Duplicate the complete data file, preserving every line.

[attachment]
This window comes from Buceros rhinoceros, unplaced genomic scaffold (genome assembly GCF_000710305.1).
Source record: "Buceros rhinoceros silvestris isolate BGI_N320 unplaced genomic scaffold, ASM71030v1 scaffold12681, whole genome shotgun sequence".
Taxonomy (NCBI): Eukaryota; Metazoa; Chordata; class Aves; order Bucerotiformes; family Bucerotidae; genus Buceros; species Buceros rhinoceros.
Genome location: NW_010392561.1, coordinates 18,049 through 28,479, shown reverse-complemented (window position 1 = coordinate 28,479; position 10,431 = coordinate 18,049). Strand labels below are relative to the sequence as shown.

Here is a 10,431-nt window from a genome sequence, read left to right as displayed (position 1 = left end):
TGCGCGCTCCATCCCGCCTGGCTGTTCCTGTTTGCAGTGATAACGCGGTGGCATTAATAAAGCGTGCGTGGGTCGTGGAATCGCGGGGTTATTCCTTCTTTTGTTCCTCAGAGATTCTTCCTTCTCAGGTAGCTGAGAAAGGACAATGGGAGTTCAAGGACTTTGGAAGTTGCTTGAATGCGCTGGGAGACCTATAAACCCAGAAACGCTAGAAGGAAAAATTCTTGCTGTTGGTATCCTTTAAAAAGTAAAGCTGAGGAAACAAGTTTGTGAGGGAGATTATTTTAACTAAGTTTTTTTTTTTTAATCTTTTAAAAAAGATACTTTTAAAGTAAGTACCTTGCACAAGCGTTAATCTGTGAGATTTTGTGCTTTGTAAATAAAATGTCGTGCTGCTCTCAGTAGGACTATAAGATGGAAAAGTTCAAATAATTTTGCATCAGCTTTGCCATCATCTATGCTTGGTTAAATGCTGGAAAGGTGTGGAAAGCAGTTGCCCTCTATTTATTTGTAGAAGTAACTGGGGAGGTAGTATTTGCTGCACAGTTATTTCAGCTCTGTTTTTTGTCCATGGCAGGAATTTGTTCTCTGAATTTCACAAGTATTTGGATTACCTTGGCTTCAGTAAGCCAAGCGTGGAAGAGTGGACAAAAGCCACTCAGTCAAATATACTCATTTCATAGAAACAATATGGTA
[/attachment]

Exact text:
This window comes from Buceros rhinoceros, unplaced genomic scaffold (genome assembly GCF_000710305.1).
Source record: "Buceros rhinoceros silvestris isolate BGI_N320 unplaced genomic scaffold, ASM71030v1 scaffold12681, whole genome shotgun sequence".
Taxonomy (NCBI): Eukaryota; Metazoa; Chordata; class Aves; order Bucerotiformes; family Bucerotidae; genus Buceros; species Buceros rhinoceros.
Genome location: NW_010392561.1, coordinates 18,049 through 28,479, shown reverse-complemented (window position 1 = coordinate 28,479; position 10,431 = coordinate 18,049). Strand labels below are relative to the sequence as shown.

Here is a 10,431-nt window from a genome sequence, read left to right as displayed (position 1 = left end):
TGCGCGCTCCATCCCGCCTGGCTGTTCCTGTTTGCAGTGATAACGCGGTGGCATTAATAAAGCGTGCGTGGGTCGTGGAATCGCGGGGTTATTCCTTCTTTTGTTCCTCAGAGATTCTTCCTTCTCAGGTAGCTGAGAAAGGACAATGGGAGTTCAAGGACTTTGGAAGTTGCTTGAATGCGCTGGGAGACCTATAAACCCAGAAACGCTAGAAGGAAAAATTCTTGCTGTTGGTATCCTTTAAAAAGTAAAGCTGAGGAAACAAGTTTGTGAGGGAGATTATTTTAACTAAGTTTTTTTTTTTTAATCTTTTAAAAAAGATACTTTTAAAGTAAGTACCTTGCACAAGCGTTAATCTGTGAGATTTTGTGCTTTGTAAATAAAATGTCGTGCTGCTCTCAGTAGGACTATAAGATGGAAAAGTTCAAATAATTTTGCATCAGCTTTGCCATCATCTATGCTTGGTTAAATGCTGGAAAGGTGTGGAAAGCAGTTGCCCTCTATTTATTTGTAGAAGTAACTGGGGAGGTAGTATTTGCTGCACAGTTATTTCAGCTCTGTTTTTTGTCCATGGCAGGAATTTGTTCTCTGAATTTCACAAGTATTTGGATTACCTTGGCTTCAGTAAGCCAAGCGTGGAAGAGTGGACAAAAGCCACTCAGTCAAATATACTCATTTCATAGAAACAATATGGTA